Spring @ComponentScan doesn't work on @Repository

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I have a repository in different package than the configuration class , so I annotated it as the following with @Repostiory:

package test;

@Repository
public interface UserTest extends JpaRepository<User, Long> {
}

I have done the component scan on it and it didn't work :

package com.app;
@SpringBootApplication
@ComponentScan({"test","com.app"})
public class Application extends SpringBootServletInitializer {
}

Exception : No qualifying bean of type 'test.UserTest' available: expected at least 1 bean which qualifies as autowire candidate.

why doesn't the component scan work on repository unless I add enableJpaRepositories ? I thought componetScan is enough


Update:

as some of the answers provides solution , I'm asking about explanation not solution . The following will work without even doing component scan on "test" :

SpringBootApplication
@EnableJpaRepositories({"test","com.app"})
public class Application extends SpringBootServletInitializer{
}

Now the question why do I even need to use componentscan on @Repository when it doesn't work ? why in the documentation the @Repository is scanned by componentscan when it doesnt have effect and @EnableJpaRepostiories is enoguh?

from Spring documentation on component scan : Indicates whether automatic detection of classes annotated with @Component @Repository, @Service, or @Controller should be enabled.

the @Repository in my case is not detected

In order to let spring knows what DataSource is related to what Repository you should define it at the @EnableJpaRepositories annotation.

Try enabling jpa repositories like below.

@SpringBootApplication
@ComponentScan({"test","com.app"})
@EnableJpaRepositories("test")
public class Application extends SpringBootServletInitializer {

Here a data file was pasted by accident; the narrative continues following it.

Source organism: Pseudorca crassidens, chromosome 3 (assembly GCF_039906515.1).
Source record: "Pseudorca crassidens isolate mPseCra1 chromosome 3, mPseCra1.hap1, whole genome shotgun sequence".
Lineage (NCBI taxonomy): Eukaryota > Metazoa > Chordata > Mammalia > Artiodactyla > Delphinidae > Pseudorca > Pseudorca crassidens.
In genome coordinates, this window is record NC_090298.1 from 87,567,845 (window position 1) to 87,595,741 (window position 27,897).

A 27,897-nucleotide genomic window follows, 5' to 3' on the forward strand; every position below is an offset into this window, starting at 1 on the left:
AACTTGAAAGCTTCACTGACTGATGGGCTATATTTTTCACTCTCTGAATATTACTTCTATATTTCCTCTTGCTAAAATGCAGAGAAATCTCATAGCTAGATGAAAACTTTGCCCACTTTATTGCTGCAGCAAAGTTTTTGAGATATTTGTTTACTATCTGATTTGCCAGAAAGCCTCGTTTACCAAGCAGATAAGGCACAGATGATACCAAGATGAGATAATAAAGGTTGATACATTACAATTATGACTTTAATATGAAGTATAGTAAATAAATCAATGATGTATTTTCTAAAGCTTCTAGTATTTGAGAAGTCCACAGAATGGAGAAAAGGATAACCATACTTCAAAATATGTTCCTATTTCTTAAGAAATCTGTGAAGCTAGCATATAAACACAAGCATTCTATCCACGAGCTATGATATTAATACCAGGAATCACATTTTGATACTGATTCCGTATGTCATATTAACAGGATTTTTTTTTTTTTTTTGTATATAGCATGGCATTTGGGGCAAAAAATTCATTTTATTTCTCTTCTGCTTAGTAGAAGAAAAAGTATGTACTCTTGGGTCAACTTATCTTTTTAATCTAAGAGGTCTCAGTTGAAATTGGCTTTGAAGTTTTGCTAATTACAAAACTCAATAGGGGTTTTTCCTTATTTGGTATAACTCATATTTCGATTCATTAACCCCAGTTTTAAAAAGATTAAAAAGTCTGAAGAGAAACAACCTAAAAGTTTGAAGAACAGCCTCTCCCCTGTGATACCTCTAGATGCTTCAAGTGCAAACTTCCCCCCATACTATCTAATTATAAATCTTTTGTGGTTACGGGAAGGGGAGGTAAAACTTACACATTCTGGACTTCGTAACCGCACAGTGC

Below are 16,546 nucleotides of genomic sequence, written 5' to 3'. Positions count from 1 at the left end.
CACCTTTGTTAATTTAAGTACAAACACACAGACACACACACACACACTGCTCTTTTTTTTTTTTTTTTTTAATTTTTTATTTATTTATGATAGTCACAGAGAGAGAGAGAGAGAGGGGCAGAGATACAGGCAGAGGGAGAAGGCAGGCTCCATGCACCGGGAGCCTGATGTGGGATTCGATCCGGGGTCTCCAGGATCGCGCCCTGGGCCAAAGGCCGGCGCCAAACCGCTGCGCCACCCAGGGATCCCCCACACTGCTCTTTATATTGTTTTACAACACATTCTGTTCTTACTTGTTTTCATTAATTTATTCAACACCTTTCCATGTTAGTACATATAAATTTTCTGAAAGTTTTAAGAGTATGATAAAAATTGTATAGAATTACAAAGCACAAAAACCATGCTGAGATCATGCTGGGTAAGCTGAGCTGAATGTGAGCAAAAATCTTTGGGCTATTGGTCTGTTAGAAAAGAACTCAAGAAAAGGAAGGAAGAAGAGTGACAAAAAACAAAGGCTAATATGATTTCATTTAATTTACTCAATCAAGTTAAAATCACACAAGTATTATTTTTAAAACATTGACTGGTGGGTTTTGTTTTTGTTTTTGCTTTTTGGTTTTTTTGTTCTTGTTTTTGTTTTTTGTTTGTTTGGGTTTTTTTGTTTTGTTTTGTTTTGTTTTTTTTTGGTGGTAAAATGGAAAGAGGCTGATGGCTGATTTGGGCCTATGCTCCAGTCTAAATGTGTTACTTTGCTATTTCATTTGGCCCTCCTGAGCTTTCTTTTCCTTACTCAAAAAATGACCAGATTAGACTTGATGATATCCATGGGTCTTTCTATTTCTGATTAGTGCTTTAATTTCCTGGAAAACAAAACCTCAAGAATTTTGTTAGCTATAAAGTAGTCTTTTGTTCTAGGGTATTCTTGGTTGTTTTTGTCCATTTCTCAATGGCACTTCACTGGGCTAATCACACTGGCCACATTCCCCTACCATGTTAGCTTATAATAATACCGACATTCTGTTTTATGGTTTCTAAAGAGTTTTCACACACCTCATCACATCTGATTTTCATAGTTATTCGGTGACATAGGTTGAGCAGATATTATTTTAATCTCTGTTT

}

UPDATE : Why @EnableJpaRepositories needed?

@SpringBootApplication automatically provides the features of the following annotations

@Configuration @EnableAutoConfiguration @ComponentScan

But if you try defining your own annotation then spring boot will not take care of internal auto configurations so this is the reason we have to enable repositories.

I have projects in which only @SpringBootApplication is enough if you are not writing your own things.

I hope you got the point.

Golden words :

If you want to get the maximum advantage of spring boot’s auto configuration feature, it is expected to put all your class packages under spring boot main application package (directly in main package or indirectly as sub packages).

Spring Component Scanning, With Spring, we use the @ComponentScan annotation along with they are different, it doesn't matter where to put the main application class. Using @ComponentScan in a Spring Application With Spring, we use the  @ComponentScan annotation along with @Configuration annotation to specify the packages that we want to be scanned. @ComponentScan without arguments tells Spring to scan the current package and all of its sub-packages.

I found an explanation about what I was doing wrong. The @Repository annotation with componentscan will not cause spring to implement the spring jpa repository. for the interfaces that implement crud repository enablejparepository should be used.

Now the use of @Repository with componentscan is when you have a repository class and you have your own DAO not for spring curd repo otherwise the implementation won't be created :

@Repository
public class UserTest {


    public List<Object> findById(long l) {

             .......
    }
}

Spring Component Scan, The @EntityScan annotation, unlike @ComponentScan, does not create beans. It only identifies which classes should be used by a specific  In a boot application, Spring core component scanning doesn't work by just using @EnableAutoConfiguration.We have to additionally use @ComponentScan:. Example using @ComponentScan with @EnableAutoConfiguration

you should use your code like below as @ComponentScan always work with basepackages so your implementation should be like below.

 package com.app;